effuse

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English[edit]

Etymology[edit]

Borrowed from Middle French effuser, from Latin effusus, past participle of effundere (to pour out).

Pronunciation[edit]

  • (adjective) IPA(key): /ɪˈfjuːs/
  • (file)

Adjective[edit]

effuse (comparative more effuse, superlative most effuse)

  1. Poured out freely; profuse.
    • a. 1677, Isaac Barrow, The Nativity of our Lord tidings of great Joy (sermon):
      So should our joy be very effuse.
  2. Disposed to pour out freely; prodigal.
  3. (botany) Spreading loosely, especially on one side.
    an effuse inflorescence
  4. (zoology) Having the lips, or edges, of the aperture abruptly spreading, as in certain shells.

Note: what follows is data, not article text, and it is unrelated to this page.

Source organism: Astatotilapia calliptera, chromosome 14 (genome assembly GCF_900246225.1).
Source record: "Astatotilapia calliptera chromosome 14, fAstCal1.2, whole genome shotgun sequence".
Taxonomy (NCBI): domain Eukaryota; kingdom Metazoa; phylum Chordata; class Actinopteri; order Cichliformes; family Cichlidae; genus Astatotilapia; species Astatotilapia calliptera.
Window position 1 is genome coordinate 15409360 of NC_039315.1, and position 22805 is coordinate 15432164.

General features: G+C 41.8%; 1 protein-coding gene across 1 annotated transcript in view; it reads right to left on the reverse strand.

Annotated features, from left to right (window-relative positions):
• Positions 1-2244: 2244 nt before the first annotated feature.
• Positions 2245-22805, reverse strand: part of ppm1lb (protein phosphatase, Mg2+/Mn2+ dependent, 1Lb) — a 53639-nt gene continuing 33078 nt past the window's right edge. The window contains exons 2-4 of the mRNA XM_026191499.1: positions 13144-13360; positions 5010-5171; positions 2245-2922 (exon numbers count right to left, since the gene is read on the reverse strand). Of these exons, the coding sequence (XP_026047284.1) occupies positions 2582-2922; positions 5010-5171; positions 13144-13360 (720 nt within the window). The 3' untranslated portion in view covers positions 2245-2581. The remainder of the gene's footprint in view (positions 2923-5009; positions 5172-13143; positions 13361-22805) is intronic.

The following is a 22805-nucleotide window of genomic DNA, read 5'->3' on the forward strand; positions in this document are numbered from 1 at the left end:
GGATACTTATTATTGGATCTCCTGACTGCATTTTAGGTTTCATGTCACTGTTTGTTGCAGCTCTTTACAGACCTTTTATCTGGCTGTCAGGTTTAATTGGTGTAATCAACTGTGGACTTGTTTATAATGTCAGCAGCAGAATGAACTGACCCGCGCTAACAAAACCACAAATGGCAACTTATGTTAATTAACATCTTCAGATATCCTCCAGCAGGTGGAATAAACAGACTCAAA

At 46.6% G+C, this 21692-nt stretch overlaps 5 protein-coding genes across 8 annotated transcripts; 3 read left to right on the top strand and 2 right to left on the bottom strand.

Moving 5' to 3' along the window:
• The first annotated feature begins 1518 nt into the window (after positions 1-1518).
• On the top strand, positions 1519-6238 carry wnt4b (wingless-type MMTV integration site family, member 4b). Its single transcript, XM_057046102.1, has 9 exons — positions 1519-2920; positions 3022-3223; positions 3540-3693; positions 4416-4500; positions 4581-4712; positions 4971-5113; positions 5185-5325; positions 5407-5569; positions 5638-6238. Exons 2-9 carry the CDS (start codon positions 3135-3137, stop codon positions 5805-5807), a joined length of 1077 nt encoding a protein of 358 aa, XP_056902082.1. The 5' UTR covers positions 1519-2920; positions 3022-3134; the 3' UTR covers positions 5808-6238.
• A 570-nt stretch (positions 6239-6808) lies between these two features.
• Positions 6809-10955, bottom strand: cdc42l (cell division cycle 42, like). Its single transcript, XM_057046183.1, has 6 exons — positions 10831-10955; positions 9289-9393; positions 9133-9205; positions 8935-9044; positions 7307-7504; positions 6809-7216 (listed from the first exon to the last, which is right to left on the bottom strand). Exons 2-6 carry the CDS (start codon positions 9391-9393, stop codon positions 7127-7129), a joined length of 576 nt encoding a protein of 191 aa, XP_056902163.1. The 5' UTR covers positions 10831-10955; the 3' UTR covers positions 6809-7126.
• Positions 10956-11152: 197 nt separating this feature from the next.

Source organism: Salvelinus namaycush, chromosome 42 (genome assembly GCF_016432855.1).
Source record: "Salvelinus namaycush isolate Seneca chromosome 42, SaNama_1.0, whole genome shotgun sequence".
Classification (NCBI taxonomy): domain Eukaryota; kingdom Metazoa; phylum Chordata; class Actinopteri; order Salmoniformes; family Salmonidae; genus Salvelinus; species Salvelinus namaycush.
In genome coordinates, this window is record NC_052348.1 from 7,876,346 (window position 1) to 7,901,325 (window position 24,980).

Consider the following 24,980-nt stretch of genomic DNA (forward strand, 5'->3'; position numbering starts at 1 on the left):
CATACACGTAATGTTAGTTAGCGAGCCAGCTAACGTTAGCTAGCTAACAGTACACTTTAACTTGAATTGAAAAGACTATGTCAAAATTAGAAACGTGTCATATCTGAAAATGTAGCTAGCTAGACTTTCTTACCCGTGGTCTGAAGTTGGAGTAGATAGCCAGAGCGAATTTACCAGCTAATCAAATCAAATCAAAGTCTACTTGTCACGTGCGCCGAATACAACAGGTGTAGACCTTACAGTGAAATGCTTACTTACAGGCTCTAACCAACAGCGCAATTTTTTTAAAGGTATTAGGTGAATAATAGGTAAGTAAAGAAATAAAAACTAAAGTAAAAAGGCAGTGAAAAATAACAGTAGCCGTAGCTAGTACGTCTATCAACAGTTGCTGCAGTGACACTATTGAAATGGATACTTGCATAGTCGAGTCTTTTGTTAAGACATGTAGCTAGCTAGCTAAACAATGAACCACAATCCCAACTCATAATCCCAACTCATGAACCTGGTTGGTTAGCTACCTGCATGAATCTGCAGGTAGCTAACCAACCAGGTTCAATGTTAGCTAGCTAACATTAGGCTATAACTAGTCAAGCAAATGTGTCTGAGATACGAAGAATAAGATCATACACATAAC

Verb[edit]

effuse (third-person singular simple present effuses, present participle effusing, simple past and past participle effused)

  1. (transitive) To emit; to give off.
  2. (figuratively) To gush; to be excitedly talkative and enthusiastic about something.
  3. (intransitive) To pour out like a stream or freely; to cause to exude; to shed.
  4. (intransitive) To leak out through a small hole.

Translations[edit]

Noun[edit]

effuse

  1. (obsolete) effusion; loss

Derived terms[edit]


Italian[edit]

Pronunciation[edit]

Etymology 1[edit]

Verb[edit]

effuse

  1. third-person singular past historic of effondere

Etymology 2[edit]

Participle[edit]

effuse f pl

  1. feminine plural of effuso

References[edit]

  1. ^ confuso in Luciano Canepari, Dizionario di Pronuncia Italiana (DiPI)

Latin[edit]

Participle[edit]

effūse

  1. vocative masculine singular of effūsus

References[edit]